First, the abstract
"Tariffs – taxes on imported goods – likely impose a heavier burden on lower-income households, as these households generally spend more on traded goods as a share of expenditure/income and because of the higher level of tariffs placed on some key consumer goods. This column estimates the tariff burden by income group and by family structure using a new dataset constructed by matching of granular data on trade and consumer spending. The findings suggest that tariffs function as a regressive tax that weighs most heavily on women and single parents."They have a graph which shows that the highest decile of household income before taxes pays less than 0.3% in tariffs while the lowest decile pays more than 1.5% (so the burden is 5 times greater for the poor than the rich). They also don't assume that domestic producers raise their prices because of the tariffs, which they probably would, hurting the poor even more.
"Many overlook the fact that like any tax, the tariff burden does not fall uniformly across goods, but falls more heavily on particular goods and the populations that purchase them."
:For the US, we calculate conservative estimates, assuming that protection via tariffs does not induce domestic producers of similar goods to raise their prices at all. These estimates show that the poorest 10% to 20% of households in the income distribution pay about $95 a year due to tariffs, middle-income households pay roughly $190, and the richest 10% about $500."
"the burden is substantially higher for poor households than for the richest relative to their income."
"If tariffs were raised by 10 percentage points across the board, the cost of households’ 2014 consumption bundles (all else equal, including exchange rates) would have risen by $301 and $307 for the lowest two income deciles, $611 and $716 for the fifth and sixth income deciles, and $1,462 for the households in the highest income decile, assuming the full tariffs are passed through to consumers and have no additional impact on domestic prices."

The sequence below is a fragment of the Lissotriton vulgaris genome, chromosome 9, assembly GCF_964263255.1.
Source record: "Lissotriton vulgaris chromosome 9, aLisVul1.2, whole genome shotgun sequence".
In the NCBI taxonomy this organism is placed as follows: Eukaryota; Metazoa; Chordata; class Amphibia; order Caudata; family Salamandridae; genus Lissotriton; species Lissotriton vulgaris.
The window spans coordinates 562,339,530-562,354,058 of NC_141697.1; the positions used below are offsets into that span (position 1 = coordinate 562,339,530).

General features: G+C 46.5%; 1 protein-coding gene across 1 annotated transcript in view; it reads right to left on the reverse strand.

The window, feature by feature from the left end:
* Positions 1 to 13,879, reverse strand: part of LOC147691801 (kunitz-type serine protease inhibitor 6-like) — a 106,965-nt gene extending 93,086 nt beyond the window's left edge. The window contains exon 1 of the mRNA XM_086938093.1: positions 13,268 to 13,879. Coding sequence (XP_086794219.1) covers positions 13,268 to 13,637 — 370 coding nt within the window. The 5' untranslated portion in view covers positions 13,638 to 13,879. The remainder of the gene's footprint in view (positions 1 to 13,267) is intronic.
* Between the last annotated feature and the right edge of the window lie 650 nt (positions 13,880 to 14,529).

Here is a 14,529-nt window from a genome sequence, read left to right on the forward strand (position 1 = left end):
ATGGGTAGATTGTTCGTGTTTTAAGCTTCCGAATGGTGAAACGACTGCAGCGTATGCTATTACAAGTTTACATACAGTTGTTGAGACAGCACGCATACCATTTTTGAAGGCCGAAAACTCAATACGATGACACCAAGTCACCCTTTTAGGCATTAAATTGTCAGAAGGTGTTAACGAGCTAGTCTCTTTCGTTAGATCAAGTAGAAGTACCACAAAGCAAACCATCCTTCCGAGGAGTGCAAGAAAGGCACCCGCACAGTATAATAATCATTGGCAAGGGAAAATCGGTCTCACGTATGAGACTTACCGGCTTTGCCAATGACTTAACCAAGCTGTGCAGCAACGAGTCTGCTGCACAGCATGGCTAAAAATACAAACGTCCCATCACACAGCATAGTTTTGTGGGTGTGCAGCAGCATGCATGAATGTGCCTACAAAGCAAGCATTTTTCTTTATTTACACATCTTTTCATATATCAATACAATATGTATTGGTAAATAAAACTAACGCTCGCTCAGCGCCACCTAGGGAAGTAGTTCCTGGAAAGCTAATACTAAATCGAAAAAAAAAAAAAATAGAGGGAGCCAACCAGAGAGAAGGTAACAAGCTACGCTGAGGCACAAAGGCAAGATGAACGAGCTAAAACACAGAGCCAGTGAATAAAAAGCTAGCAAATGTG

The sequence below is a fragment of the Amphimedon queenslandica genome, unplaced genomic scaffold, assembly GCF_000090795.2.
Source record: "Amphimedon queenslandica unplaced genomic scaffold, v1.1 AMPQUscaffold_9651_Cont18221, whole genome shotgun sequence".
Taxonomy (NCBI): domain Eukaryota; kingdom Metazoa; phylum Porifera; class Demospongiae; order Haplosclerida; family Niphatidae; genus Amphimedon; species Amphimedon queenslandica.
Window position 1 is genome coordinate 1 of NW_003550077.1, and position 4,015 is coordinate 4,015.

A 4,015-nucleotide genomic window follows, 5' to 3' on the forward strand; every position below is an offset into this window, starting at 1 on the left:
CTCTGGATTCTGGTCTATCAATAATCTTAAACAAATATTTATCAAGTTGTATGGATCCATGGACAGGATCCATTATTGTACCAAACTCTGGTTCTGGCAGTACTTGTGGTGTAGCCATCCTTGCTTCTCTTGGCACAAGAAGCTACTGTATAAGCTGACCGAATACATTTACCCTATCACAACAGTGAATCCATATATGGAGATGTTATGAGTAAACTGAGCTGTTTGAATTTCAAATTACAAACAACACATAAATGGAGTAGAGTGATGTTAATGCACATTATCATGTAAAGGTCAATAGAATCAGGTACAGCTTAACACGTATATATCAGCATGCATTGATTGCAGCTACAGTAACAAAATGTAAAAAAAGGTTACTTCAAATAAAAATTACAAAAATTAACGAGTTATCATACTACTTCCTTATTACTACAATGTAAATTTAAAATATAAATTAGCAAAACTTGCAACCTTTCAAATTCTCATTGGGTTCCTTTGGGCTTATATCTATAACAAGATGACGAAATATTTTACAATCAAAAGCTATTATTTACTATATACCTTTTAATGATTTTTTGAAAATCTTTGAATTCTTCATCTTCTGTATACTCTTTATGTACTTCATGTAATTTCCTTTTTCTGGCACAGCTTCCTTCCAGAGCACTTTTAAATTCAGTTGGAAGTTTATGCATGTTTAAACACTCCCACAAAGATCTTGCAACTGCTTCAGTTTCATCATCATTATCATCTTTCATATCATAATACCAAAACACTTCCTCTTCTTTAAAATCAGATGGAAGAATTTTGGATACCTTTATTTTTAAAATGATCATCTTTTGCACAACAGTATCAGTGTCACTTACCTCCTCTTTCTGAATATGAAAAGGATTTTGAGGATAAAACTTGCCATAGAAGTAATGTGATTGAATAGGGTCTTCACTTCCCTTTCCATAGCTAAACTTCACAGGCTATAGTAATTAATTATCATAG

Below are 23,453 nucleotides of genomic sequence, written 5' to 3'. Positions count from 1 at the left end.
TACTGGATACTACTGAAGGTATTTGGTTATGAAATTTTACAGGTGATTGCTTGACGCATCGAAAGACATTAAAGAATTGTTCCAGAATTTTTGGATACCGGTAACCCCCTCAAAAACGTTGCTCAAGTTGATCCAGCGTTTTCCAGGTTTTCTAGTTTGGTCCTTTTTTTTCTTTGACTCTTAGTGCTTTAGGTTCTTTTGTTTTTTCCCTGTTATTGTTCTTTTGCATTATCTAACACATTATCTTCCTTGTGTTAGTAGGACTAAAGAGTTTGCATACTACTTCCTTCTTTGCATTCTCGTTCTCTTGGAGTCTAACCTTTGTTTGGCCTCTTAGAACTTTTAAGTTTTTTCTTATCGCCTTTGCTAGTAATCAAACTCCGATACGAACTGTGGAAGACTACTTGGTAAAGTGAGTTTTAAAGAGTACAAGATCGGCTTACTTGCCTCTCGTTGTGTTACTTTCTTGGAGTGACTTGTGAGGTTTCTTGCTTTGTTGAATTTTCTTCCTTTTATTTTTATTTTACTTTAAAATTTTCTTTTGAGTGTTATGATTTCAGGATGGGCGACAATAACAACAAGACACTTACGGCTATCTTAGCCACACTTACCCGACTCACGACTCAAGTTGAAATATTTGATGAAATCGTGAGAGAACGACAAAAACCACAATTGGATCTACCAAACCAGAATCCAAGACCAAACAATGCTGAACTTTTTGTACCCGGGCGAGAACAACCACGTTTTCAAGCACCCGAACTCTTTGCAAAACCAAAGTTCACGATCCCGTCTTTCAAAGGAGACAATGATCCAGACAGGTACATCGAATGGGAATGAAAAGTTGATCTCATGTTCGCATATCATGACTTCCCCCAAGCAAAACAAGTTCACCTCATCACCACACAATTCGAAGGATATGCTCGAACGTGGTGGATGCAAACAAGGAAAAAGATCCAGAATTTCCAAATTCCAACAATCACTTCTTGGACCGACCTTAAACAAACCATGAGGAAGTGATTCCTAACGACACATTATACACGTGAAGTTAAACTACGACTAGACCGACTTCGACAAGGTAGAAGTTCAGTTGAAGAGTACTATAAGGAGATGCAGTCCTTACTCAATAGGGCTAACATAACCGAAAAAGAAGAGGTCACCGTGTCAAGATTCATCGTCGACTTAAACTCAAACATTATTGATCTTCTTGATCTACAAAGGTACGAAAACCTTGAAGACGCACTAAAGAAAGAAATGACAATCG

"Economists often think of tariffs in a stylised way, as though they are applied uniformly to broad swaths of the economy, or simply targeted to protect only the most deserving or vulnerable sectors. In fact, there is enormous variation in tariffs at the disaggregate level for reasons that sometimes are due to careful targets, but alternatively may favour some groups or products over others for reasons that are not always obvious. For example, for a family doing their back-to-school shopping, backpacks of man-made fibres carry tariffs of 17.6%; ballpoint pens 0.8 cent each plus an additional 5.4%; non-mechanical pencils and crayons about 4.3%; markers 4%; mechanical pencils 6.6%. The tariff code thus penalises students more for using ballpoint pens and mechanical pencils than markers. Meanwhile, there are no tariffs applied on imports of cross-country snow skis, sailboards, or archery equipment (USITC 2016: Chapters 42, 95)."
In the next to last paragraph above, it looks like the rich would have paid more if tariffs went up 10%. But, according to the census bureau, the top 10% have an income that is about 12.2 times the bottom 10% (actually, that is comparing the 10th percentile limit to the 90th, so it seems that they are comparing the lowest income to get into each percentile). The top quintile has a mean income about 16 times the bottom quintile. My guess is that the ratio is even larger just doing deciles.
If I used the mean income for quintiles for 2015, we would have 300/12,457 = .024. For the top quintile 1462/202,366 = .0072. The difference will actually be larger since the mean income for the lowest decile would be lower than 12,457 and the mean income for the highest decile would be more than 202,366.
So if we do .024/.077 = 3.333. So that 10% increase in tariffs would be at least 3.33 times the burden on the poor as the rich.